New research shows benefits of delayed cord clamping
For the first time, a new study published in the December issue of The Journal of Pediatrics proves that delayed clamping, allowsing a return of the infant’s own blood from the placenta, has measurable positive effects on infant development. The study demonstrates that a 5 minute delay can increase baby’s iron-rich blood cells by up to 50%, boosting iron stores and brain myelin in areas important for early-life functional development.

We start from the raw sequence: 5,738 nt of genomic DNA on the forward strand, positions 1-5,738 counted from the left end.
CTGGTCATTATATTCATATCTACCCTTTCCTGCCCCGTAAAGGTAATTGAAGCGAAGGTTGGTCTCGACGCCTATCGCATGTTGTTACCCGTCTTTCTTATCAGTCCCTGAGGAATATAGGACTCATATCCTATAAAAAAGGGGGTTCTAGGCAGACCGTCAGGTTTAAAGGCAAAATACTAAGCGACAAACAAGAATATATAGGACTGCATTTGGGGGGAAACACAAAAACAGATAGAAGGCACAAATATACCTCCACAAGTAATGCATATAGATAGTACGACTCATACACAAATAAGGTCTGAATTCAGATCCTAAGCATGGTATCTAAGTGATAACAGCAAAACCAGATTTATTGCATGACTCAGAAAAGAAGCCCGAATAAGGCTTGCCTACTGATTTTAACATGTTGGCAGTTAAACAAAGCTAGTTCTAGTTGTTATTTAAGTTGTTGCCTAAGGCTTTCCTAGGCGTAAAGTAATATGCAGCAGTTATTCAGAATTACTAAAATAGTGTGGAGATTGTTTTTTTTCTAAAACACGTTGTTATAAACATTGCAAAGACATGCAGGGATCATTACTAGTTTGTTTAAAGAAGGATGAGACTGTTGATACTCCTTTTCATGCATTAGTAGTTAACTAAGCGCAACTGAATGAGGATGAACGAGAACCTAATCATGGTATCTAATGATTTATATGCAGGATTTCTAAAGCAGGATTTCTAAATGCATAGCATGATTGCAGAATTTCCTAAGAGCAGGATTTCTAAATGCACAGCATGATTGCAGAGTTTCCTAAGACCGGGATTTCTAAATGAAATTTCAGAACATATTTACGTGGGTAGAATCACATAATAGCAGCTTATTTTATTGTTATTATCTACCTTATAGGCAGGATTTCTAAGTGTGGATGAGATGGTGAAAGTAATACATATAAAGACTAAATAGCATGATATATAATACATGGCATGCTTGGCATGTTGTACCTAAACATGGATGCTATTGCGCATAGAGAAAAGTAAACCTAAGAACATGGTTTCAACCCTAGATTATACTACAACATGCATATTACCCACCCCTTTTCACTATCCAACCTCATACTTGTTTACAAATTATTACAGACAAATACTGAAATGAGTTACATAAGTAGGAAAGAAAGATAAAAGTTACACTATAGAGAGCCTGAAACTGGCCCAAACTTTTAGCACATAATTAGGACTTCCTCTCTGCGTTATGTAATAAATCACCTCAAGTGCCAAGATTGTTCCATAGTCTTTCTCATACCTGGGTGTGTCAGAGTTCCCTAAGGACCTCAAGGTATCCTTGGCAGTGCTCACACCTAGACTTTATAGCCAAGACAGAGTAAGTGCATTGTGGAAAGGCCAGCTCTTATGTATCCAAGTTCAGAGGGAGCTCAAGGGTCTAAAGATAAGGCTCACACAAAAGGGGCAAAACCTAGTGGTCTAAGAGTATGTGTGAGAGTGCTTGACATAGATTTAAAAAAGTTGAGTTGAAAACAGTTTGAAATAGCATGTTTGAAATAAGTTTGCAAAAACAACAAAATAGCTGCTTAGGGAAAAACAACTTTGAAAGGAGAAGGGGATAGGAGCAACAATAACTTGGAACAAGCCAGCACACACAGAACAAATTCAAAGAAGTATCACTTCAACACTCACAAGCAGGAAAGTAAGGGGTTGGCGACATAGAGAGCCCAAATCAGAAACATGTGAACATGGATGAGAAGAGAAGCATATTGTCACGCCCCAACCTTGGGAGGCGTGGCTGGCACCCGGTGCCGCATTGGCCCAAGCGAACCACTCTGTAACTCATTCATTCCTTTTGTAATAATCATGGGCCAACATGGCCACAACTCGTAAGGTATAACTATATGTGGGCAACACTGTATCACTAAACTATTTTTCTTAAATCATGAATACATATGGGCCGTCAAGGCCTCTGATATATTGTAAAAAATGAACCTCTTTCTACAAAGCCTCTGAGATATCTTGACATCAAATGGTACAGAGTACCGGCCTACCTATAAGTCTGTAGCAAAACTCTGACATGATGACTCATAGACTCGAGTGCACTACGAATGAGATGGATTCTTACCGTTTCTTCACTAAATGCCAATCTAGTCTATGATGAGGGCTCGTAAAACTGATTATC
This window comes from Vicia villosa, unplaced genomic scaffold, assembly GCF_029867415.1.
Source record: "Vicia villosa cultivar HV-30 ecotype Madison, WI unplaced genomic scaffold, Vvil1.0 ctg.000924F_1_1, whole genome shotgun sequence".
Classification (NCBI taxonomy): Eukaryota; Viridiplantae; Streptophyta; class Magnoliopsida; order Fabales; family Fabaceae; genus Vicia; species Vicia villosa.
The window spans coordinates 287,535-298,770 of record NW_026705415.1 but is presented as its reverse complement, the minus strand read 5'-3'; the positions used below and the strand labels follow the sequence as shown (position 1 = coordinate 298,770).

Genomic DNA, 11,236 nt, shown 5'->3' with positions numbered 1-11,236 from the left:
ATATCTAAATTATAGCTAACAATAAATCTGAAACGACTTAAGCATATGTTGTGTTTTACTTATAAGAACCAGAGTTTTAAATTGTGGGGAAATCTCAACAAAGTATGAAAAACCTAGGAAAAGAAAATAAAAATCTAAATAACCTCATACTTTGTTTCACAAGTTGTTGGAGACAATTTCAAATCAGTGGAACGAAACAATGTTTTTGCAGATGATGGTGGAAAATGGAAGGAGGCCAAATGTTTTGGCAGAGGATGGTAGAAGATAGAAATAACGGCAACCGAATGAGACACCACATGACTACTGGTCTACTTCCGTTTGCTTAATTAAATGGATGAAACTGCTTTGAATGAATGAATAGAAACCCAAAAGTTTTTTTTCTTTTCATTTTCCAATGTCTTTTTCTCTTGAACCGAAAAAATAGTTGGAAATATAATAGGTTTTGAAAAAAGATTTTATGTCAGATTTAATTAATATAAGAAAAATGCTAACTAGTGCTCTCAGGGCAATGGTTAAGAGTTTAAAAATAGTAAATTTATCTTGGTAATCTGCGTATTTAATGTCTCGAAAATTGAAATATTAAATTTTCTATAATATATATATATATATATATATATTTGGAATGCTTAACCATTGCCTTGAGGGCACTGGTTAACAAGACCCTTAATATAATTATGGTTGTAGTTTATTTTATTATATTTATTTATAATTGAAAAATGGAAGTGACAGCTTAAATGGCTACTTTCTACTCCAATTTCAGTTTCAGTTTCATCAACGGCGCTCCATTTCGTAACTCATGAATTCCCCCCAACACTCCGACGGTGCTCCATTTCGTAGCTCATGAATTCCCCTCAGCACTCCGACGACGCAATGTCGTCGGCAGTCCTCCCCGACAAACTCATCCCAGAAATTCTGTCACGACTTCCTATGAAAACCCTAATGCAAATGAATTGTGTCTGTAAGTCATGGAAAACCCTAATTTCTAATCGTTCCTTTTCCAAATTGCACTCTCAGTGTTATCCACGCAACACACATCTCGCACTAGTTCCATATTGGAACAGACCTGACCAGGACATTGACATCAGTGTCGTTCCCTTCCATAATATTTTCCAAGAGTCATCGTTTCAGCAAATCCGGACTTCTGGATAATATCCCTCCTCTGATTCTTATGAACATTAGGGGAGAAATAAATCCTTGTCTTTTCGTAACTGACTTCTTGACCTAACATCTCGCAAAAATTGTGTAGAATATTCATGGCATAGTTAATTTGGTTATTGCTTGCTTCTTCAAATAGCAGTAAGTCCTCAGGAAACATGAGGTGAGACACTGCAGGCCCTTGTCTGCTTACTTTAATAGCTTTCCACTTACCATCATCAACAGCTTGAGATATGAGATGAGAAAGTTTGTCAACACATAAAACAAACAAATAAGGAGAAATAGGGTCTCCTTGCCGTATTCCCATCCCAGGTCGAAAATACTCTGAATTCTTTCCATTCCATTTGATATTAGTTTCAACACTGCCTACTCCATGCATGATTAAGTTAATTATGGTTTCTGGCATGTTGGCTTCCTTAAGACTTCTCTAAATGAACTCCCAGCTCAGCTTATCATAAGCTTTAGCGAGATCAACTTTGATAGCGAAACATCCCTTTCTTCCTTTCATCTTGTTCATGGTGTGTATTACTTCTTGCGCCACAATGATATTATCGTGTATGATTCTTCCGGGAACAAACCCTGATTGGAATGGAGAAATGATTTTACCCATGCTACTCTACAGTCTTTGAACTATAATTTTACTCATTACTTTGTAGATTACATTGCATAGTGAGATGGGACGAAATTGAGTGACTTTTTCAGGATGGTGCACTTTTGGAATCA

The study, conducted by certified nurse-midwives Prof Debra A. Erickson-Owens, and emeritus Prof Judith S. Mercer, “shows that waiting five minutes or more before clamping the umbilical cord, while infants are held skin-to-skin with the mother, leads to more myelin development,” Prof Erickson-Owens said. “This is a low-tech, low-cost technique that we believe can mitigate iron deficiency and vulnerability to anemia.